Aqua Metals gets the lead out
Oakland, Calif.-based Aqua Metals is ready to start construction in Storey County on what the company is calling “the first commercial electrochemical lead battery recycling plant.” Last week, the business broke ground on a 12.5-acre site at the Tahoe Reno Industrial Center east of Sparks, which is also home to the Tesla lithium-ion Gigafactory. The project is backed by a $10 million loan guarantee from Nevada’s USDA Rural Development program and a recent $30 million initial public offering.
According to Founder/CEO Dr. Steve Clarke, when operational in early 2016, the AquaRefinery will be the world’s first large scale lead recycling facility that does not require a traditional smelter to reprocess lead batteries and will begin production with 80 metric tons per day (a metric ton is about 2204.6 pounds).
The new plant will hire up to 70 people to staff the facility.
Aqua Metals’ “disruptive technology has the potential to transform the $22 billion global lead industry,” Clarke said. Lead acid batteries (LAB) represent more than 95 percent of the global annual production of rechargeable batteries and they are critical to many high growth industries, particularly automotive, but also in data centers, telecommunications and energy storage applications. However, up to now, LAB recycling has been done through smelting — primarily in China, Mexico and the Philippines — which is highly toxic, polluting, inefficient and expensive. Smelting furnaces cause carbon dioxide emissions and generate waste materials, which is why most U.S. facilities have shut down. There is only one smelter left west of the Rockies because the plants can’t meet U.S. air and water quality standards.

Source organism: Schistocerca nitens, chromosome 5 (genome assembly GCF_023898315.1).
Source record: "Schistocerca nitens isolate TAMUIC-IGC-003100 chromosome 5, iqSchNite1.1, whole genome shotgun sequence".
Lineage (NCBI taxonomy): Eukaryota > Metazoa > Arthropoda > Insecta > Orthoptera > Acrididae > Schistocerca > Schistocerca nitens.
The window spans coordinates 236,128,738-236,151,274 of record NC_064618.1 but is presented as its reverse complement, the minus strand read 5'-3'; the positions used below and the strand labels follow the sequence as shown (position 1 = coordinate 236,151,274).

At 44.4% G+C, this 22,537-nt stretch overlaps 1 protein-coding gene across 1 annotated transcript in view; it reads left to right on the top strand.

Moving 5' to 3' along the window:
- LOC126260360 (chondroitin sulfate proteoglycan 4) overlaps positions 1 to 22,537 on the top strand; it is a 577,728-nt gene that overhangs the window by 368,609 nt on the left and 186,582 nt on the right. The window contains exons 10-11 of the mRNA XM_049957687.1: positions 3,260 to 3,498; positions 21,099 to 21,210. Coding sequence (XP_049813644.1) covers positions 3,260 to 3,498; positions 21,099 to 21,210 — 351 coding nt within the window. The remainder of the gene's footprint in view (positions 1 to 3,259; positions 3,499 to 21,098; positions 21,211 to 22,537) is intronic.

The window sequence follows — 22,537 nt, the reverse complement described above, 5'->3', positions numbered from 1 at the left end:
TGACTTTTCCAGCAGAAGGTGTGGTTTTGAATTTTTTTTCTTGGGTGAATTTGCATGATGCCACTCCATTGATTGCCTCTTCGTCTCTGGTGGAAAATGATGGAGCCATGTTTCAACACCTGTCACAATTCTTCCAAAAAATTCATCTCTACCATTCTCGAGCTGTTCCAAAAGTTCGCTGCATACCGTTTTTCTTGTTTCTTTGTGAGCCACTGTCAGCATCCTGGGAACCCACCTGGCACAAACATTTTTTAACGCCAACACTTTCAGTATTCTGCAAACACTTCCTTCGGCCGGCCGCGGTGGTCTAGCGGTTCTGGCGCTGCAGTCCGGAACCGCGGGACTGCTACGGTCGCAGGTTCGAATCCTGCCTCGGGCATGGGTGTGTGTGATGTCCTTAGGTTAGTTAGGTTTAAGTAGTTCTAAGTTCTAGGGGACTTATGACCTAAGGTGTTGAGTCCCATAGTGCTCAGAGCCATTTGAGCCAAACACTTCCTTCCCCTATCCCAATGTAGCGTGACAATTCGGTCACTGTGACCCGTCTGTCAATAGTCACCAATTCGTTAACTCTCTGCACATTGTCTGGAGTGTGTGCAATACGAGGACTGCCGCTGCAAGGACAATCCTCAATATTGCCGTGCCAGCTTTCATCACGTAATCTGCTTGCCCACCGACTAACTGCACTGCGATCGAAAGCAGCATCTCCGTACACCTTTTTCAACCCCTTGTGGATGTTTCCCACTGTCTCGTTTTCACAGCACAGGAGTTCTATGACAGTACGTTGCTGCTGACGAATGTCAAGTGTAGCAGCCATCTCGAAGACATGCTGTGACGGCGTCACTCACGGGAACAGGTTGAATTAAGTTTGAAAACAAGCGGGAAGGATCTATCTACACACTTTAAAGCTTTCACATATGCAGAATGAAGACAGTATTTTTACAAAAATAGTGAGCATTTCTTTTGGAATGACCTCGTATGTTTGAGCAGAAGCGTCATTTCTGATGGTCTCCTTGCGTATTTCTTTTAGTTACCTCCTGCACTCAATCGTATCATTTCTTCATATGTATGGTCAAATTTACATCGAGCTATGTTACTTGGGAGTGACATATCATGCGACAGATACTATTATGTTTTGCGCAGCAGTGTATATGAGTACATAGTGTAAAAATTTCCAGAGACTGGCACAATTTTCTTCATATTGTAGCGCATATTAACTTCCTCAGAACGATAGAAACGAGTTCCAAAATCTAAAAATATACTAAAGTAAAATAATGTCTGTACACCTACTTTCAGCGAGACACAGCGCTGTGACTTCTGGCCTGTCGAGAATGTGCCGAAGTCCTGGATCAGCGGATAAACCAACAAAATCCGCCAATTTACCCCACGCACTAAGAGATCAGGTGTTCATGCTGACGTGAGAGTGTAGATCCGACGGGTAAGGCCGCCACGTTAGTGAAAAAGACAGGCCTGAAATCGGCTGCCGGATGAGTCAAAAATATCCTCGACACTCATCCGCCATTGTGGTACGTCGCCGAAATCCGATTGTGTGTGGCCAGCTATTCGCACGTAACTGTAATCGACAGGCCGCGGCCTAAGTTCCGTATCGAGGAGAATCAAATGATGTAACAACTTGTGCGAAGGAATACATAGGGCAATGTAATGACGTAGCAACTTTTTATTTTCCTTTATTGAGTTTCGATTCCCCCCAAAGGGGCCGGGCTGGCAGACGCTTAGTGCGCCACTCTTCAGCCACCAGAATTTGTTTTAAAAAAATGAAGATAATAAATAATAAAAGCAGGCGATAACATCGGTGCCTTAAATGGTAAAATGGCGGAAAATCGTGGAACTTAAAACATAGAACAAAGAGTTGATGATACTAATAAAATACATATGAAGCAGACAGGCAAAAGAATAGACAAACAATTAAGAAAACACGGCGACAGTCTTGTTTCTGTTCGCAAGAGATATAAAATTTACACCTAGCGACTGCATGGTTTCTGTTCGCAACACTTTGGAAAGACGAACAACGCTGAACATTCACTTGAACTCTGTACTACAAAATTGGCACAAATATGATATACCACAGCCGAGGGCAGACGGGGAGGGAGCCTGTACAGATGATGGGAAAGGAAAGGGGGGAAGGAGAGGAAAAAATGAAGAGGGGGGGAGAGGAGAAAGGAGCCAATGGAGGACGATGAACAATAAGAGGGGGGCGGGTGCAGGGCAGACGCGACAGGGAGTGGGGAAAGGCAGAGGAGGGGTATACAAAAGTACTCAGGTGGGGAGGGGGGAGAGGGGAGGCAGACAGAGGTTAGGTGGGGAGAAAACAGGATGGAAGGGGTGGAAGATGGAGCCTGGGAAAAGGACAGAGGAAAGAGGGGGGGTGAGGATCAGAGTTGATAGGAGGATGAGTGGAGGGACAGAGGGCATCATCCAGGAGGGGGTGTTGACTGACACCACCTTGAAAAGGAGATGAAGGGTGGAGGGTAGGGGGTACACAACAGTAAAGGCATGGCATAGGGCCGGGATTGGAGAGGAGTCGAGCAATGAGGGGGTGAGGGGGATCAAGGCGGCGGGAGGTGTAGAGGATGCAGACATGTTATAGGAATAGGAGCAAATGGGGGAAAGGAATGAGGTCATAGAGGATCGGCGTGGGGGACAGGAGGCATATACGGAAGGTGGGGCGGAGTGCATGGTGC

“Our AquaRefinery is intended to produce lead with a much higher purity than can be achieved with conventional recycling,” Clarke explained.
Battery recycling is crucial because primary lead mines, the main source of ultra pure lead, are being rapidly depleted due to demand. He says the firm’s technology offers an efficient, scalable, economical alternative that is environmentally advantageous because it eliminates toxic waste and the need to transport heavy materials out of the country for recycling.
The TRIC location was chosen, Clark said, “because Story County clicked all the boxes to meet our requirements.”
The loan guarantee from USDA Rural Development has been key to the ability to move the project forward. “Not many conventional lenders will make a $10 million loan for a first-in-the-world technology,” explains Sarah Adler, Nevada’s state director. “It’s just too risky, so that’s where we come in. We offer a variety of capital financing to help rural communities thrive.”
Should the company fail, they will cover up to 90 percent of the debt.
“We closely evaluate these deals,” she continued. “ I went to Oakland and saw the AquaRefining process. I think they are going to be successful because it makes so much sense to recycle batteries near where they are being collected.“
The facility is being built by Miles Construction of Carson City.
The new owner of The Crossing at Tahoe Valley is Second Bay Holding Tahoe, LLC, based in Redwood City, Calif. The 46,041-square-foot center was originally constructed in 1973.